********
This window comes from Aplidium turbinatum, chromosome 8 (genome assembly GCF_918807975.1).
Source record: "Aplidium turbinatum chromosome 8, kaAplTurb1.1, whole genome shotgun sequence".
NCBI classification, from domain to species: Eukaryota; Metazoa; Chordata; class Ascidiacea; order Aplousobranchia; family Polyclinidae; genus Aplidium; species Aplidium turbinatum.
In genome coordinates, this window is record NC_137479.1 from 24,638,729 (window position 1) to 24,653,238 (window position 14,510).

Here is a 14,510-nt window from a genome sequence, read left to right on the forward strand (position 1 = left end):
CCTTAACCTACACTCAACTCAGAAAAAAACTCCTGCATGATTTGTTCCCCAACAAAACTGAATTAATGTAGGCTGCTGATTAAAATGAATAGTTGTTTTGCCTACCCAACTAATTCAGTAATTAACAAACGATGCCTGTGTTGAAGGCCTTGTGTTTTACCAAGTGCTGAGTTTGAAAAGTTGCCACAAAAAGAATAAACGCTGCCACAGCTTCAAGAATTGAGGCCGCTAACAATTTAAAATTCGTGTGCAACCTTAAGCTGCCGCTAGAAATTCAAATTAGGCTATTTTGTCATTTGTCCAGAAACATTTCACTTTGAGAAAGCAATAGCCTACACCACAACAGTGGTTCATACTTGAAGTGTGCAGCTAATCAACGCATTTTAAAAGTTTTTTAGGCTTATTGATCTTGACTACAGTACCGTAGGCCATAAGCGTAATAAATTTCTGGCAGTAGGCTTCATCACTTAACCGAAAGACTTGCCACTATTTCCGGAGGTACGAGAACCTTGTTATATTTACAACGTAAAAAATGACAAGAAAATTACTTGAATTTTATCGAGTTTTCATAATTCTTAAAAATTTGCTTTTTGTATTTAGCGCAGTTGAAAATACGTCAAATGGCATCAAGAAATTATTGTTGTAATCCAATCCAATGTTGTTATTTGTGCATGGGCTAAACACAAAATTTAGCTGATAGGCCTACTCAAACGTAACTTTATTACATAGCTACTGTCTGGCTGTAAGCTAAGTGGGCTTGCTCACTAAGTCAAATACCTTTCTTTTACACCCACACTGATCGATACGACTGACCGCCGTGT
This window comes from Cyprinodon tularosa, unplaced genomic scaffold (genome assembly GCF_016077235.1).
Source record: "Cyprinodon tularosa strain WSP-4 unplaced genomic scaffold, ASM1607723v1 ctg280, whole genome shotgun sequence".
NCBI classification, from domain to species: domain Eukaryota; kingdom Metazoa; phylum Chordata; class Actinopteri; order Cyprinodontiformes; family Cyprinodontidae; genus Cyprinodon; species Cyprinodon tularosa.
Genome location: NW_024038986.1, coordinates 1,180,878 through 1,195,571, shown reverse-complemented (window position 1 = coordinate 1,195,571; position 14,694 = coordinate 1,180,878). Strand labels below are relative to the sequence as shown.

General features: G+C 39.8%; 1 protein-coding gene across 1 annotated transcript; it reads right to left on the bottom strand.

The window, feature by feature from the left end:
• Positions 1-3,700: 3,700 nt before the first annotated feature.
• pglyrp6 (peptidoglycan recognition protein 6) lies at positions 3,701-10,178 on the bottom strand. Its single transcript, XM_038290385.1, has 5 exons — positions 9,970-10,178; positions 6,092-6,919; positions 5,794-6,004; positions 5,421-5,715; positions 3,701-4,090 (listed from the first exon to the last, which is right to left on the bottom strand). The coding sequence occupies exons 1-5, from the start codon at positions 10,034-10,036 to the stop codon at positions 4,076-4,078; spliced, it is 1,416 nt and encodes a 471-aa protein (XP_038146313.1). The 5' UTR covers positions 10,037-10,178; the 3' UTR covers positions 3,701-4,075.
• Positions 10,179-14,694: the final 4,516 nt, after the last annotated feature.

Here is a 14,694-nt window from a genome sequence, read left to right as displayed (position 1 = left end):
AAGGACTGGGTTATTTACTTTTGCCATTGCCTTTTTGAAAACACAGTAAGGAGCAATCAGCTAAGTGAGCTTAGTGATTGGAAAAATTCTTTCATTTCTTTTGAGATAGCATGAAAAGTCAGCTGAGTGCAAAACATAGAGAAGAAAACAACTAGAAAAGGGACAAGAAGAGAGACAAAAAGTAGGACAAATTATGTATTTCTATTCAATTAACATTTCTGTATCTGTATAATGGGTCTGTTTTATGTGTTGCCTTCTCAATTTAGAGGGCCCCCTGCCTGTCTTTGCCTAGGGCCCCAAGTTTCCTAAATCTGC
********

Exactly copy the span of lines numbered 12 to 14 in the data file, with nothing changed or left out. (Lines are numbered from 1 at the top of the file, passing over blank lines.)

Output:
The window, feature by feature from the left end:
• Positions 1-3,700: 3,700 nt before the first annotated feature.
• pglyrp6 (peptidoglycan recognition protein 6) lies at positions 3,701-10,178 on the bottom strand. Its single transcript, XM_038290385.1, has 5 exons — positions 9,970-10,178; positions 6,092-6,919; positions 5,794-6,004; positions 5,421-5,715; positions 3,701-4,090 (listed from the first exon to the last, which is right to left on the bottom strand). The coding sequence occupies exons 1-5, from the start codon at positions 10,034-10,036 to the stop codon at positions 4,076-4,078; spliced, it is 1,416 nt and encodes a 471-aa protein (XP_038146313.1). The 5' UTR covers positions 10,037-10,178; the 3' UTR covers positions 3,701-4,075.